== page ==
Aug 16 2011

love what you eat

Love What You Eat
By Sue Ann Gleason, Culinary Nutritionist

Remember when you were little and your mom said, “Stop playing with your food.” You’d be making mashed potato mountains and the peas were tiny soldiers ready to roll down the mountain and pummel the approaching carrots. If you grew up in the 50s that was about the only thing you’d want to do with peas and carrots. Peas and carrots came in a can. Those little gems were the mushiest, squishiest things on the planet. No wonder most American children grew up hating vegetables.
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May 29 2011

you are what you eat

-by Sue Ann Gleason, Culinary Nutritionist

Did you know your skin is a window into your digestive health?

I picked up a magazine this morning. In it was a very clever ad: Reform School for Aging Skin: Reducing the Signs of Aging through the Science of Cellular Water. Now the marketing strategist in me wanted to nab that title for a teleclass or workshop, but the magazine was promoting a skincare product. I added the advertisement to my “bunk” pile, saddened by thoughts of all the women who will run right out and purchase that sixty-dollar promise in a BP-laden bottle, but scoff at the idea of paying more for organic produce. You see, glowing skin is an inside out affair. If you have a healthy gut, you’ll have healthy skin. If your diet is high in water-rich, chemical-free foods, you’ll reap the rewards in glowing skin.

Traditional societies across the globe have some culinary tradition of fermentation handed down, parent-to-child, for thousands of years prior to refrigeration. Japanese miso, Bulgarian yogurt, Polish sauerkraut, Indian lassi, and Korean kim-chee. Fermented beets feature widely in the culinary traditions of eastern Europe with dishes like rossel and tonics like beat kvass. Earthy, salty pickled eggplant graced the shelves of my grandmother’s pantry.


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Jan 7 2011

the skinny on fat

Get an Oil Change

The idea that fat in your food = fat on your body is an outdated nutritional belief system. When this belief system was firmly in place we all jumped on the Low Fat No Fat Battleship. We waged war on fat and removed it from the premises.

When fat became the enemy we got very good at reading food labels but the only thing we looked at was the number of fat grams in the product, totally ignoring the gazillion chemicals, food colorings, and “natural” flavors in the product. (If they’re “natural” why don’t they name them?)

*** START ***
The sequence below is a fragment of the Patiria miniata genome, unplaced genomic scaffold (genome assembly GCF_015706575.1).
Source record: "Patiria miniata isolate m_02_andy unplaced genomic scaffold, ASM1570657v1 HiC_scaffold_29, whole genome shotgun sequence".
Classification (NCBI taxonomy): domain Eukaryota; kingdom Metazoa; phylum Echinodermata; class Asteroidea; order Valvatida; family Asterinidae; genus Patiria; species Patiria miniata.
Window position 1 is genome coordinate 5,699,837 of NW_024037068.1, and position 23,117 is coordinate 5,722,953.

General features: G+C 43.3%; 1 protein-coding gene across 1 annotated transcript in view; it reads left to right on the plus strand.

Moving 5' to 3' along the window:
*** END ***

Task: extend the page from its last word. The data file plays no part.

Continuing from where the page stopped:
Our refrigerators became stocked with:

Skim milk
Low fat or no fat yogurt
Fat free salad dressing, or worse yet—no salad dressing
And our favorite sweet snack became “Snackwell” cookies.
So what happens when we don’t get enough healthy fat in our diets?
The quality of our skin diminishes.
We got a little grouchy.
We can’t find our keys.
We have difficulty absorbing vitamins A, D, E, & K (all of our fat soluble vitamins)
Our bones suffer.
Our kids are acting out in school.
We fall asleep at our desks at 3:00pm.

Why?

When food scientists took the fat out of our food they replaced it with more sugar and all of the latest research is pointing to fructose, not fat, as the real culprit in diabetes, heart disease, and cancer.

Dietary fat is very slow burning in the body. When you replace the fat with faster burning carbs you tend to feel less energetic, you risk burning muscle tissue, and you wreak havoc on your metabolism, your hormones, your blood sugar, and your energy.

Dietary fats supply some of the best, and most stable sources of energy. If you want to feel good all day long, you need to make sure you are getting enough healthy fat in your diet.

Remember, the human body needs fat to function properly and for proper hormone production. If hormone production is off, your metabolism will follow. Hormones regulate all kinds of things in your body including your ability to build and maintain muscle tissue, which is responsible for a large portion of your energy expenditure. In simple terms, muscle burns calories 24 hours a day and if you eat a low fat or no fat diet you will have a hard time building and maintaining muscle.

For more on hormones, sign up for my f.r.e.e teleclass.

Meanwhile, add some of these items to your grocery list:

• olives
• avocados
• walnuts
• hazelnuts
• almonds
• Brazil nuts (great source of selenium)
• seeds (hemp, flax, pumpkin, sunflower)
• wild cold water fish (preferably line caught)
• coconut oil (yes this is GOOD for you)

And while you’re upgrading the items in your pantry, check the label on your peanut butter jar. If it says hydrogenated vegetable oil, throw it away and upgrade that as well!

In good health,
Sue Ann

Find more radiant life tips on Sue Ann’s website Conscious Bites Nutrition.